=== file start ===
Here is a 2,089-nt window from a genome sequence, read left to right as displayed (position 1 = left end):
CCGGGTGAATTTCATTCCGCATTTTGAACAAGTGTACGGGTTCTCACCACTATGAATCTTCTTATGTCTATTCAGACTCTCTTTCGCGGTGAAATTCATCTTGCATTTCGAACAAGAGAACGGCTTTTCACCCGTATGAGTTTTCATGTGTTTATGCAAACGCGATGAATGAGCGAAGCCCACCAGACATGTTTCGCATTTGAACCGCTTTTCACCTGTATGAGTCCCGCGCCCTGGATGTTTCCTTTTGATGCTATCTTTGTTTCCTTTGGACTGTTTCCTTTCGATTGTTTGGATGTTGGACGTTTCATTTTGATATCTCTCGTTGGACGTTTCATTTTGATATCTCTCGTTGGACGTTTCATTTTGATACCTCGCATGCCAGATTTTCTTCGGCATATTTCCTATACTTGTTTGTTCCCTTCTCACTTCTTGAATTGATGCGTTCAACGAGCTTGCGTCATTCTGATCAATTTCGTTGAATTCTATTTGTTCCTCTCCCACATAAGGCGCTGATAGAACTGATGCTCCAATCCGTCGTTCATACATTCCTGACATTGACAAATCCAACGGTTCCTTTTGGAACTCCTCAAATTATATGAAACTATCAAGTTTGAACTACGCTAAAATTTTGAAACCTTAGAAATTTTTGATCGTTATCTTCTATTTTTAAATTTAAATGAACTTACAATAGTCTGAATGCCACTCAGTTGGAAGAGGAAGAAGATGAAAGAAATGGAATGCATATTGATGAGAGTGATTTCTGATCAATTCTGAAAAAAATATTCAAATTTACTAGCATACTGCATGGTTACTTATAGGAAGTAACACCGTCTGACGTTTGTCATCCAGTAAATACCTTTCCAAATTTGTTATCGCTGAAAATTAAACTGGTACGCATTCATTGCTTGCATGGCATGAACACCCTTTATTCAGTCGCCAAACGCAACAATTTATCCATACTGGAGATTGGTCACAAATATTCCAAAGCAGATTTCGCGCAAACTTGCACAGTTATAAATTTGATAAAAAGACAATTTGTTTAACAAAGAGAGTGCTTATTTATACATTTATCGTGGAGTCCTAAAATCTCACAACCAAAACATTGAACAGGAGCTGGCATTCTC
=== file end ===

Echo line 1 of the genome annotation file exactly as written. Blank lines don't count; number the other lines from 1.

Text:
Here is a 2,089-nt window from a genome sequence, read left to right as displayed (position 1 = left end):